While the Google Books settlement meanders on in one courtroom after another, Google also announced this week that they will be opening an e-book store of their own in 2010. Google Editions will compete with Amazon’s Kindle store and Barnes & Noble’s e-book offerings. That puts the big three all in play — all that’s left now is for Apple to get in the game.
Amazon has ridiculous amounts of selection and they have the PR — every time you buy something at Amazon these days, whether it’s the new bestseller or salad tongs, you are told you could have bought the Kindle version. Barnes & Noble is trying to catch up with this game, including their own e-reader (to be announced possibly as early as next week). Now Google Editions, like the Sony e-reader device, will be embracing universal format for its offerings. From PC World:
Google’s e-books will be accessible through any Web-enabled computer, e-reader, or mobile phone instead of a dedicated device. This will allow content to be unchained from expensive devices such as Amazon’s Kindle e-book reader.
I admit I like that aspect. If I’m going to own an e-book (and more on that in a second), I sure as heck want to be able to read it anywhere, my computer, my laptop, my iPhone. Right now my e-book usage is minimal (I haven’t paid for one yet, just downloaded some free stuff) but primarily I’ve been using Stanza, a free app for my iPhone. You can sync content from your computer to the app, supposedly — I’ve never gotten that to work. Far better, though, is the workaround I found out about — this site, Bookworm EPUB reader. It’s a free online storage site for your e-books (the ones that are in universal EPUB format) so that you can then access them anywhere, from any mobile device or computer. You can even choose to “open in Stanza”, and voila, that’s what I did. The other night I actually “curled up” with the iPhone and read a book that way and, I have to say, it wasn’t bad. Stanza has nice touch controls and ease of use, and I didn’t mind the small screen at all. Nice. I guess e-books are okay, and I can see myself reading more of them in the future. I’m also excited about the idea of being able to rent e-books from the library. Now that I could get on board with. If I borrow a book from the library, I’m not planning on owning it anyhow, so whether digital or paper copy, what difference does it make? But e-books replacing paper books in my life? Still kind of inconceivable.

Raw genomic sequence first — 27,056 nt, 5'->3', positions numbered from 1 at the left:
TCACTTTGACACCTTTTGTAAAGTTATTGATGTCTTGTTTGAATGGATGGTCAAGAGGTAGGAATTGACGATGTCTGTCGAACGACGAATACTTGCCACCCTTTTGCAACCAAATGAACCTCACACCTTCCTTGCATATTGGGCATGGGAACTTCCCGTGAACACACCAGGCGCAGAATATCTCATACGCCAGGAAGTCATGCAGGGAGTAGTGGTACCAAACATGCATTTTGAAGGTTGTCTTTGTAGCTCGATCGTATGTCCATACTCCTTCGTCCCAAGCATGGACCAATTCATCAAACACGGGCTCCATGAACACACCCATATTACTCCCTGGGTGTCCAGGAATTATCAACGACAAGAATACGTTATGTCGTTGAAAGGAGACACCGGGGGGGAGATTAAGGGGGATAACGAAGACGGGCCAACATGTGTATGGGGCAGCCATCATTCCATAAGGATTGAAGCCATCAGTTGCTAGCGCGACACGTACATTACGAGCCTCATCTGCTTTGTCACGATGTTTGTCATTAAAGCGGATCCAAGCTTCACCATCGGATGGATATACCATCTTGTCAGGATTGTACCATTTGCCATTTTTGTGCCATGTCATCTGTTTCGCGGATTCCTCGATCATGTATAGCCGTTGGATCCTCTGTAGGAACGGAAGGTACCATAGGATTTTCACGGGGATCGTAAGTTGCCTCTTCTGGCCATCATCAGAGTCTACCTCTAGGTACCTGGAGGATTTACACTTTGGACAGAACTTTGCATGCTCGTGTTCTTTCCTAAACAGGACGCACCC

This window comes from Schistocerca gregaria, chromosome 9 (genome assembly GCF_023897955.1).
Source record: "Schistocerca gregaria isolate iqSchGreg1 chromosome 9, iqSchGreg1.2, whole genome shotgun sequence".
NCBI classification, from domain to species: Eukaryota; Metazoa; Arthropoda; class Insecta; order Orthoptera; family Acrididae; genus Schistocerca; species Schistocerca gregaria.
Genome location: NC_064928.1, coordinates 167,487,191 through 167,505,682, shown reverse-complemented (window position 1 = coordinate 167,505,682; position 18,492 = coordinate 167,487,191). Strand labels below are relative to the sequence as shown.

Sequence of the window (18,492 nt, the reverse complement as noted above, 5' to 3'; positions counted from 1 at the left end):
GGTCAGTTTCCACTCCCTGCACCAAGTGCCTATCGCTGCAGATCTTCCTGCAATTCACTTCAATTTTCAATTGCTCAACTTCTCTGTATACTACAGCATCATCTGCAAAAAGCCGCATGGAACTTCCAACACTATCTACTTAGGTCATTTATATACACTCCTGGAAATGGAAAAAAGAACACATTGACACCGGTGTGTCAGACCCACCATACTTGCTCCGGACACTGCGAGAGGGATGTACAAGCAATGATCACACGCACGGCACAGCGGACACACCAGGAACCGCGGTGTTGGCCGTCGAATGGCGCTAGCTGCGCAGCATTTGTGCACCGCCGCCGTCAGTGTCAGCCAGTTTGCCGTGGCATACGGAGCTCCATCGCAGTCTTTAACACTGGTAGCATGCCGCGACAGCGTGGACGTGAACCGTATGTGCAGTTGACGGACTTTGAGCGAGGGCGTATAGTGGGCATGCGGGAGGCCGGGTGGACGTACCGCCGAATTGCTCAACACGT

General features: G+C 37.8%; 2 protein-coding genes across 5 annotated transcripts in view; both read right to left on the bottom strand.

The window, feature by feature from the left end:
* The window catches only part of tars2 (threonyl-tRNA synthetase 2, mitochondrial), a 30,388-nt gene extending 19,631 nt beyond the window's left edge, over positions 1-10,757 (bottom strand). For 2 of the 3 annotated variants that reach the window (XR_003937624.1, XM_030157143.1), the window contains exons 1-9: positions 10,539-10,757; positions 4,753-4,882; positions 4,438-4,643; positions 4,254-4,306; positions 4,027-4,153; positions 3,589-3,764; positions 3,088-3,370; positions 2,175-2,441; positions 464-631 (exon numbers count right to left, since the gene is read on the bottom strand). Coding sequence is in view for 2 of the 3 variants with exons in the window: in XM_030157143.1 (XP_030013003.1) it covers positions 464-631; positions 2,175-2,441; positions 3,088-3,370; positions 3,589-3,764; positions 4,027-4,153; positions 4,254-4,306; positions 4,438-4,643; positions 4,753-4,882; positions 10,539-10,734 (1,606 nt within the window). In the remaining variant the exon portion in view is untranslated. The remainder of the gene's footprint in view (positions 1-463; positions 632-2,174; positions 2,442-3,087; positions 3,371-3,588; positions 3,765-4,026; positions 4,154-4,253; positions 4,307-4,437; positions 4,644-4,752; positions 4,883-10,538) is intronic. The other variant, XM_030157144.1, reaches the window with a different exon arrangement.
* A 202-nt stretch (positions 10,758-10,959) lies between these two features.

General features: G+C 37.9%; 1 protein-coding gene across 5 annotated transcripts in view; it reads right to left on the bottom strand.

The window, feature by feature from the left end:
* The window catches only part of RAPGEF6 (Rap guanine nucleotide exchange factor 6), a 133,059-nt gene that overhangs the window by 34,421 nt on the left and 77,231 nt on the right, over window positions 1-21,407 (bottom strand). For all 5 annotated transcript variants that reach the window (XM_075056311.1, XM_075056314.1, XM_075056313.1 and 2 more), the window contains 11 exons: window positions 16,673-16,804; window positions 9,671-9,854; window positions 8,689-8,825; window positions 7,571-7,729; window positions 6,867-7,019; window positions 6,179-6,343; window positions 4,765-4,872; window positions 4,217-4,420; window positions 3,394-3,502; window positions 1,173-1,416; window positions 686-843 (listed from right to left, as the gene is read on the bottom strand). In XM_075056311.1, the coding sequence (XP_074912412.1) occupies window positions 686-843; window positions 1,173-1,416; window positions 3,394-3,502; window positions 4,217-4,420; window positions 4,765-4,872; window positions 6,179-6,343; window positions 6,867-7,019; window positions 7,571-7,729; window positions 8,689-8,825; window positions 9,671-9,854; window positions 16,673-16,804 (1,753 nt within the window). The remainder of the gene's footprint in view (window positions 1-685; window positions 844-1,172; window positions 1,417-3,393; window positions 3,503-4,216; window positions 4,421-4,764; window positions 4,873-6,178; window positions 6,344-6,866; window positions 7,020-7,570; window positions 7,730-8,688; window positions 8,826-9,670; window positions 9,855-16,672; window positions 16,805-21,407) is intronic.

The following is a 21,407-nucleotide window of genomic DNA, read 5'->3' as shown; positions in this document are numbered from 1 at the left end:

However, as democratizing as this sounds, it’s still unclear how many people are ready to curl up with a Google Editions title on their laptop or smartphone, instead of the traditional paper format.
Yeah, that’s the rub.